2. Calculate and record the area of the face of the aluminum square. Calculate and record the volume of the aluminum square. Record all data using the correct number of significant figures.
3. Measure and record the length, width and height measurements with the caliper. Calculate and record the area of the face of the aluminum square. Calculate and record the volume of the aluminum square. Record all data using the correct number of significant figures.
2. Obtain measurements with a micrometer.
1. Remove the micrometer from the measurement kit.
Your micrometer is a precise instrument and should never be over tightened. Place the handle of the cylinder in one hand, and with the other hand, hold the rounded bottom. Turn the revolving barrel counterclockwise. Observe the units of measurement on the rounded shaft. Turn the moveable barrel counterclockwise or clockwise until the 0 line is perfectly horizontal to the horizontal line. Note that one turn of the barrel represents one millimeter.
2. Carefully turn the micrometer in a counterclockwise direction until it is opened wider than the height of the aluminum square. Carefully slide the aluminum square into the micrometer. Turn the barrel clockwise until it is touches the aluminum square.Turn the knurled knob on the end of the micrometer one “click” to achieve the desired tightness for measurement – remember: do not over tighten.Record the height of the aluminum square with the correct number of significant figures.
3. Calculate the area of the face and volume of the square using the caliper length and width measurements and the micrometer height measurement. Record the area and volume using the correct number of significant figures.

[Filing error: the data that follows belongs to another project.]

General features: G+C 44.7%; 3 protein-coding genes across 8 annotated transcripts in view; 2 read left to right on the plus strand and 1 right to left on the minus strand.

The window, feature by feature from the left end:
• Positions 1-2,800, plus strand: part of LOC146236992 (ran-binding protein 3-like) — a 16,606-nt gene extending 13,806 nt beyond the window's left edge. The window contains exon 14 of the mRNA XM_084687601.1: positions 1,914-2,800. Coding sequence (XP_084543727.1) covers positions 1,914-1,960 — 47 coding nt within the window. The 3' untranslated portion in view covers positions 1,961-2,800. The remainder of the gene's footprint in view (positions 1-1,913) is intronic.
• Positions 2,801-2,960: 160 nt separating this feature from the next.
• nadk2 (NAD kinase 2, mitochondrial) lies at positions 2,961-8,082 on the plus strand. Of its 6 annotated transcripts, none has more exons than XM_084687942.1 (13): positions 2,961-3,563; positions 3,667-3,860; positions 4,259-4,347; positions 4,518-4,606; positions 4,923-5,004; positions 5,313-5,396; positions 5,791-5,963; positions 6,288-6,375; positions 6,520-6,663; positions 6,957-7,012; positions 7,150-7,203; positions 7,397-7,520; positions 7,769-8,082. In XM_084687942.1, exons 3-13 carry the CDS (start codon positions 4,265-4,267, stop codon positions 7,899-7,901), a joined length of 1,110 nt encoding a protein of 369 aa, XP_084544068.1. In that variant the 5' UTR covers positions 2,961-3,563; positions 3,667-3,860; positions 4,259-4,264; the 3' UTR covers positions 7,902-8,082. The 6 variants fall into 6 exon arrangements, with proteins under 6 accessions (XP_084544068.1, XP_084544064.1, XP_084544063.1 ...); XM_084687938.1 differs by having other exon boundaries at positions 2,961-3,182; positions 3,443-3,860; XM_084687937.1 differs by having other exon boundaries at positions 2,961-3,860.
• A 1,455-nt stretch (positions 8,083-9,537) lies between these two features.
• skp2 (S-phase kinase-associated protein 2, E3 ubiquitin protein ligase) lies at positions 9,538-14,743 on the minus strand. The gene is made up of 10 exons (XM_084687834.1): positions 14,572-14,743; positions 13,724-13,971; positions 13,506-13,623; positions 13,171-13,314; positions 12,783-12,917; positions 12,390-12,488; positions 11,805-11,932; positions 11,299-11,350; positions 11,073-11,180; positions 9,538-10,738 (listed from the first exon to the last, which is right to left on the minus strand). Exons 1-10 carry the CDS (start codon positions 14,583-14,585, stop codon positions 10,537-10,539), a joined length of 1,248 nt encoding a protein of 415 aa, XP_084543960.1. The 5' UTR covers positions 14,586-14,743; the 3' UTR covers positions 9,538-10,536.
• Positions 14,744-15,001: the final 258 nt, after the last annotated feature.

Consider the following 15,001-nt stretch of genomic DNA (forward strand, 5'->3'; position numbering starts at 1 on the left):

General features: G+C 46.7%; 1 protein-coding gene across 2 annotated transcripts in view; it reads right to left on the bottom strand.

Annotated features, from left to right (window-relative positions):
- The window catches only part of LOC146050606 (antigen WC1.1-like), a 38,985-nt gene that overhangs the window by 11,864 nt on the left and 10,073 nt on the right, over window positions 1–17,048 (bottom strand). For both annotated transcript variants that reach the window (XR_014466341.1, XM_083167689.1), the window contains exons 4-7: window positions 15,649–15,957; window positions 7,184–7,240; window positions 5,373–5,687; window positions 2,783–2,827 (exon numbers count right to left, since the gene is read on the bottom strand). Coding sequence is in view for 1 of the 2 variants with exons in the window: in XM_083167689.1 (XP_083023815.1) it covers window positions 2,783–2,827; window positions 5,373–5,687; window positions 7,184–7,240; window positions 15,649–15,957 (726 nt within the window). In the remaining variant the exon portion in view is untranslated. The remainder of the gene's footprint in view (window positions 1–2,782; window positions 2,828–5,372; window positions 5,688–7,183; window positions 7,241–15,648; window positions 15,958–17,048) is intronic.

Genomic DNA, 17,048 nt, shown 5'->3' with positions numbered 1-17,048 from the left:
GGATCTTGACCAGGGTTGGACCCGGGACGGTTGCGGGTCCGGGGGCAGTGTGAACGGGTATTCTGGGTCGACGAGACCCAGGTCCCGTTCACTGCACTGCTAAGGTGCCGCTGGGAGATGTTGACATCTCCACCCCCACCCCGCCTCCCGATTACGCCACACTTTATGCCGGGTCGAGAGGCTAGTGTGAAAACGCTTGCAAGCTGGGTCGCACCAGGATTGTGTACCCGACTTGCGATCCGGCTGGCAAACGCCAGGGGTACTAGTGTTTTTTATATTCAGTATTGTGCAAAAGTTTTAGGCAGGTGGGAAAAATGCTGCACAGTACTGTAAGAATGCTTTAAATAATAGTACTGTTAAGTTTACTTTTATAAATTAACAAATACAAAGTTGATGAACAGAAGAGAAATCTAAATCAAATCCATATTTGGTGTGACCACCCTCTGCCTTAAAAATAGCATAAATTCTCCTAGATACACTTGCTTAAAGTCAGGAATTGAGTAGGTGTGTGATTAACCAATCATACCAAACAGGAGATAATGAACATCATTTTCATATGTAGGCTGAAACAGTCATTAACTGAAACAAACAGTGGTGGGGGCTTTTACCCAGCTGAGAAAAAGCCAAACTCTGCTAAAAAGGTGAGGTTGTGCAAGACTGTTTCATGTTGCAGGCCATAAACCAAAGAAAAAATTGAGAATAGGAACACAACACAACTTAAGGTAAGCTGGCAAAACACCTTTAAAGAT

Analysis:
1.  Compare and contrast accuracy and precision. Consider how one could improve the accuracy of a measurement? the precision of a measurement?
• Accuracy is the ability of a person to correctly register the value of an instrument. Precision is how exact an instrument is in its measurement. To improve the accuracy, one might practice using the instrument various times to become accustomed before measuring for data. To improve precision, one can use a more exact measurement device such as a caliper.
2.  Compare the number of significant figures in the calculations and measurements taken with the ruler to the measurements taken with the caliper and micrometer. Discuss the differences in precision of these instruments.

• The maximum numbers of significant figures used for the ruler in our data is two because it is used for less precise measurements. The measurements from micrometer and caliper both have a maximum of three significant figures. This shows that these instruments are more precise and can measure to more places than the ruler.
3.  Compare your measurements and calculations with those of a classmate. Are they the same? Discuss sources of error in theaccuracy of the measurements.
• The measurements compared to our classmates were very similar but they did not figure significant figures. This does not necessarily they were more accurate; they just rounded to a different place. Although, either of us could've easily misread the instruments to provide an inaccuracy of measurement.
4.  Which instrument is more precise, the metric ruler, micrometer or caliper?
• The micrometer is the most precise because it can measure the most significant figures. Also, a micrometer can measure to the nearest micrometer whereas the caliper can only measure to the tenth of a millimeter.